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The Mountain-Prairie Region


U.S. Fish and Wildlife Service
134 Union Boulevard
Lakewood, Colorado 80228

February 26, 2003

Contact: Sherry James (303) 289-0659
              Deserai Anderson-Utley (303) 236-4386 


To mark the 100th birthday of the National Wildlife Refuge System, Two Ponds National Wildlife Refuge will join with hundreds of other refuges around the nation as part of the U.S. Fish and Wildlife Service’s Refuge Centennial Celebration on March 14, 2003.

Media is invited to Two Ponds National Wildlife Refuge for a morning celebration on March 14th. Dignitaries are scheduled to speak on the importance of conservation of wildlife during this Centennial year.

                                    When: Friday, March 14th, 10:00am (Open to media ONLY)

                                    Where: Two Ponds National Wildlife Refuge, 80th and Kipling, Arvada

Hundreds of other refuges around the nation will be celebrating along with Two Ponds National Wildlife Refuge on March 14th. Pelican Island National Wildlife Refuge in Florida will lead the celebration as the first National Wildlife Refuge, established in 1903. Many of the refuges will dedicate time capsules containing items such as U.S. Fish and Wildlife artifacts, refuge history, essays from school children on the importance of their local refuge, and seeds and pelts from the species that live on refuges. Additional activities will be ongoing throughout the year at refuges across the nation in celebration of the Centennial.

"This national celebration is truly a special occasion to celebrate a century of conservation and the many people who have made the Refuge System a success," said Ralph Morgenweck, Regional Director of the U.S. Fish and Wildlife Service’s Mountain-Prairie Region. "Refuges help protect threatened and endangered species, provide recreation to thousands of Americans, help the economies of local communities, and provide wild places for future generations to enjoy- come help us celebrate this year!"

On March 14, 1903, President Theodore Roosevelt established the first National Wildlife Refuge at Pelican Island, Fla., to help protect a colony of brown pelicans. Over the past 100 years, more than 540 National Wildlife Refuges have been established in the United States. The Refuge System is the world’s only network of lands dedicated primarily to protecting wildlife and their habitats. Refuges comprise over 94 million acres of land in all 50 states, with a refuge within driving distance of most major cities. From tiny Pelican Island, the Refuge System has grown to encompass hundreds of unique, spectacular, and truly wild places that harbor diverse species.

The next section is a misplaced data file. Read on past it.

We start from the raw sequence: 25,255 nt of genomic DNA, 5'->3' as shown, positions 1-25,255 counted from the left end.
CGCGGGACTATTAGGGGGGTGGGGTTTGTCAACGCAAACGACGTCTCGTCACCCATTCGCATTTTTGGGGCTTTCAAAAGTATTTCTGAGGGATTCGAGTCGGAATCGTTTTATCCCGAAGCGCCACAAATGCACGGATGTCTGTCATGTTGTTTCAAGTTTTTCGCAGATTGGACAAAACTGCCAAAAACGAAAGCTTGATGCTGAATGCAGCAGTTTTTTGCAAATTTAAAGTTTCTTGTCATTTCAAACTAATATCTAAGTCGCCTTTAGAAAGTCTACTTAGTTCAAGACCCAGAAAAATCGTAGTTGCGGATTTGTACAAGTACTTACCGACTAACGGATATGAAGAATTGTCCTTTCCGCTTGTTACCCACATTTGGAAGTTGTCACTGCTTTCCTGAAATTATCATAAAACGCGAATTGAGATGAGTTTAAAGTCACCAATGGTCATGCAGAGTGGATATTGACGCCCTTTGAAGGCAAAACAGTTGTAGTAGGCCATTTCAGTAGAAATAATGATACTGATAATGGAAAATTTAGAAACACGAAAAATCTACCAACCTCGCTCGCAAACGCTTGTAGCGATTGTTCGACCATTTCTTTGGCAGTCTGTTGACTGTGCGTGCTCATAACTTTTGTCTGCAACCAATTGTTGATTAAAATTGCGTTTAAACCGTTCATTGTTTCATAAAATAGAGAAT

Two Ponds National Wildlife Refuge is located in Arvada, Colorado, 13 miles northwest of  downtown Denver and 10 miles east of the Rocky Mountain foothills. In 1990, a local citizen’s group was instrumental in saving the site from development. Their efforts contributed to the establishment of Two Ponds National Wildlife Refuge. Today, the 72 acre refuge is home to 85 different species of birds, mule deer, red fox, muskrat, raccoons, beavers, and a variety of reptiles. There is an array of public opportunities at the refuge including environmental education programs, bird watching, photography, hiking prairie meadows and wetlands, and other wildlife related activities.

Rocky Mountain Arsenal National Wildlife Refuge, Denver’s other urban refuge, will also host a Centennial celebration on the afternoon of March 14th at the refuge located on 72nd and Quebec Street in Commerce City. This event is open to media and invited dignitaries only. Saturday, March 15th is a public celebration at Rocky Mountain Arsenal National Wildlife Refuge. Please come help the refuges celebrate 100 years of conservation!

The U.S. Fish and Wildlife Service is the principal federal agency responsible for conserving, protecting and enhancing fish, wildlife and plants and their habitats for the continuing benefit of the American people. The Service manages the 95-million-acre National Wildlife Refuge System, which encompasses 540 national wildlife refuges, thousands of small wetlands and other special management areas. It also operates 69 national fish hatcheries, 64 fishery resource offices and 81 ecological services field stations. The agency enforces federal wildlife laws, administers the Endangered Species Act, manages migratory bird populations, restores nationally significant fisheries, conserves and restores wildlife habitat such as wetlands, and helps foreign governments with their conservation efforts. It also oversees the Federal Aid program that distributes hundreds of millions of dollars in excise taxes on fishing and hunting equipment to state fish and wildlife agencies.

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